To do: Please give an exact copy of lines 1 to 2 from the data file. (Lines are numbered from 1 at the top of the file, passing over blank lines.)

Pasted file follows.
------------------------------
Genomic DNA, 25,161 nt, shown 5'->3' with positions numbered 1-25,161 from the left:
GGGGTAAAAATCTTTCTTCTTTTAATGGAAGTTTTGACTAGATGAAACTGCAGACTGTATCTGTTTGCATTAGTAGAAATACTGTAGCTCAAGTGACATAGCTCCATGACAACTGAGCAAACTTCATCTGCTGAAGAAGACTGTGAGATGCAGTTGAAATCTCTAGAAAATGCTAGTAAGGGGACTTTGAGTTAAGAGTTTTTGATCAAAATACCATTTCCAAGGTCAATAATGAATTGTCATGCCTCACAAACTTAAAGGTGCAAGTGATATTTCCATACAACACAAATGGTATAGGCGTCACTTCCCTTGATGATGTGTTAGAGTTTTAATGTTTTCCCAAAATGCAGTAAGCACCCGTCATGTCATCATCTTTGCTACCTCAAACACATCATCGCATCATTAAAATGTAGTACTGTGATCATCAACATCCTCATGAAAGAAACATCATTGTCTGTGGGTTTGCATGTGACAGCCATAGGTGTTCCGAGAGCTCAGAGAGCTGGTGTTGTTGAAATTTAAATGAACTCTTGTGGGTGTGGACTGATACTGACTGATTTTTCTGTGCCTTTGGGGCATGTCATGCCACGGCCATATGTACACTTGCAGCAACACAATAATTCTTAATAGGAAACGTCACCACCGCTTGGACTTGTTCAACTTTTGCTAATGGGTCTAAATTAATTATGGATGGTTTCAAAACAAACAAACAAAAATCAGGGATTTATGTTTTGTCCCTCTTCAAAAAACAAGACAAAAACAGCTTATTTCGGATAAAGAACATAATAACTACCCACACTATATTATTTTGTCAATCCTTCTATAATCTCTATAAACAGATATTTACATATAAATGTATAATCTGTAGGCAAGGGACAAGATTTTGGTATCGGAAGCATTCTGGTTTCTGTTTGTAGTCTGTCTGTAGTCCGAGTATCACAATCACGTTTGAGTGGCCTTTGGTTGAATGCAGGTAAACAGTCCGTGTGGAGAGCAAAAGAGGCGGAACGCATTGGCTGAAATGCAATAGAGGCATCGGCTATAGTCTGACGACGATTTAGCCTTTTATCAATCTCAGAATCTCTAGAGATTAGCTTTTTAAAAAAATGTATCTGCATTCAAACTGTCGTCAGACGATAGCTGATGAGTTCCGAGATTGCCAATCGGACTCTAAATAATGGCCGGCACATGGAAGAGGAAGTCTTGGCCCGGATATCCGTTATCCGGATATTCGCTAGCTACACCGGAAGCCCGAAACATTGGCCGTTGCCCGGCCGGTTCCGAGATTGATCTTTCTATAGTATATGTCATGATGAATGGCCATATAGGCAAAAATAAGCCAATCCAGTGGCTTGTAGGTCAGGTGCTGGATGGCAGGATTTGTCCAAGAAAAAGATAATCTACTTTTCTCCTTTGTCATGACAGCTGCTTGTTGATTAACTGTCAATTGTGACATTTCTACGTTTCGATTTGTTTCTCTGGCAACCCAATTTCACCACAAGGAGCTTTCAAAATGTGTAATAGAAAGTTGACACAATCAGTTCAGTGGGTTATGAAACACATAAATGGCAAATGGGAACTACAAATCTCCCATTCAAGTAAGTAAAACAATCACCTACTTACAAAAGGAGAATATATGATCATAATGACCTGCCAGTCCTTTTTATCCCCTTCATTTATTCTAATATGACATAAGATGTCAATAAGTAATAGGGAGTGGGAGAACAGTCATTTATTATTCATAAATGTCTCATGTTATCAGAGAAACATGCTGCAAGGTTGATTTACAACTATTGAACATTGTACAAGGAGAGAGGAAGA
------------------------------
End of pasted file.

Genomic DNA, 25,161 nt, shown 5'->3' with positions numbered 1-25,161 from the left:
GGGGTAAAAATCTTTCTTCTTTTAATGGAAGTTTTGACTAGATGAAACTGCAGACTGTATCTGTTTGCATTAGTAGAAATACTGTAGCTCAAGTGACATAGCTCCATGACAACTGAGCAAACTTCATCTGCTGAAGAAGACTGTGAGATGCAGTTGAAATCTCTAGAAAATGCTAGTAAGGGGACTTTGAGTTAAGAGTTTTTGATCAAAATACCATTTCCAAGGTCAATAATGAATTGTCATGCCTCACAAACTTAAAGGTGCAAGTGATATTTCCATACAACACAAATGGTATAGGCGTCACTTCCCTTGATGATGTGTTAGAGTTTTAATGTTTTCCCAAAATGCAGTAAGCACCCGTCATGTCATCATCTTTGCTACCTCAAACACATCATCGCATCATTAAAATGTAGTACTGTGATCATCAACATCCTCATGAAAGAAACATCATTGTCTGTGGGTTTGCATGTGACAGCCATAGGTGTTCCGAGAGCTCAGAGAGCTGGTGTTGTTGAAATTTAAATGAACTCTTGTGGGTGTGGACTGATACTGACTGATTTTTCTGTGCCTTTGGGGCATGTCATGCCACGGCCATATGTACACTTGCAGCAACACAATAATTCTTAATAGGAAACGTCACCACCGCTTGGACTTGTTCAACTTTTGCTAATGGGTCTAAATTAATTATGGATGGTTTCAAAACAAACAAACAAAAATCAGGGATTTATGTTTTGTCCCTCTTCAAAAAACAAGACAAAAACAGCTTATTTCGGATAAAGAACATAATAACTACCCACACTATATTATTTTGTCAATCCTTCTATAATCTCTATAAACAGATATTTACATATAAATGTATAATCTGTAGGCAAGGGACAAGATTTTGGTATCGGAAGCATTCTGGTTTCTGTTTGTAGTCTGTCTGTAGTCCGAGTATCACAATCACGTTTGAGTGGCCTTTGGTTGAATGCAGGTAAACAGTCCGTGTGGAGAGCAAAAGAGGCGGAACGCATTGGCTGAAATGCAATAGAGGCATCGGCTATAGTCTGACGACGATTTAGCCTTTTATCAATCTCAGAATCTCTAGAGATTAGCTTTTTAAAAAAATGTATCTGCATTCAAACTGTCGTCAGACGATAGCTGATGAGTTCCGAGATTGCCAATCGGACTCTAAATAATGGCCGGCACATGGAAGAGGAAGTCTTGGCCCGGATATCCGTTATCCGGATATTCGCTAGCTACACCGGAAGCCCGAAACATTGGCCGTTGCCCGGCCGGTTCCGAGATTGATCTTTCTATAGTATATGTCATGATGAATGGCCATATAGGCAAAAATAAGCCAATCCAGTGGCTTGTAGGTCAGGTGCTGGATGGCAGGATTTGTCCAAGAAAAAGATAATCTACTTTTCTCCTTTGTCATGACAGCTGCTTGTTGATTAACTGTCAATTGTGACATTTCTACGTTTCGATTTGTTTCTCTGGCAACCCAATTTCACCACAAGGAGCTTTCAAAATGTGTAATAGAAAGTTGACACAATCAGTTCAGTGGGTTATGAAACACATAAATGGCAAATGGGAACTACAAATCTCCCATTCAAGTAAGTAAAACAATCACCTACTTACAAAAGGAGAATATATGATCATAATGACCTGCCAGTCCTTTTTATCCCCTTCATTTATTCTAATATGACATAAGATGTCAATAAGTAATAGGGAGTGGGAGAACAGTCATTTATTATTCATAAATGTCTCATGTTATCAGAGAAACATGCTGCAAGGTTGATTTACAACTATTGAACATTGTACAAGGAGAGAGGAAGA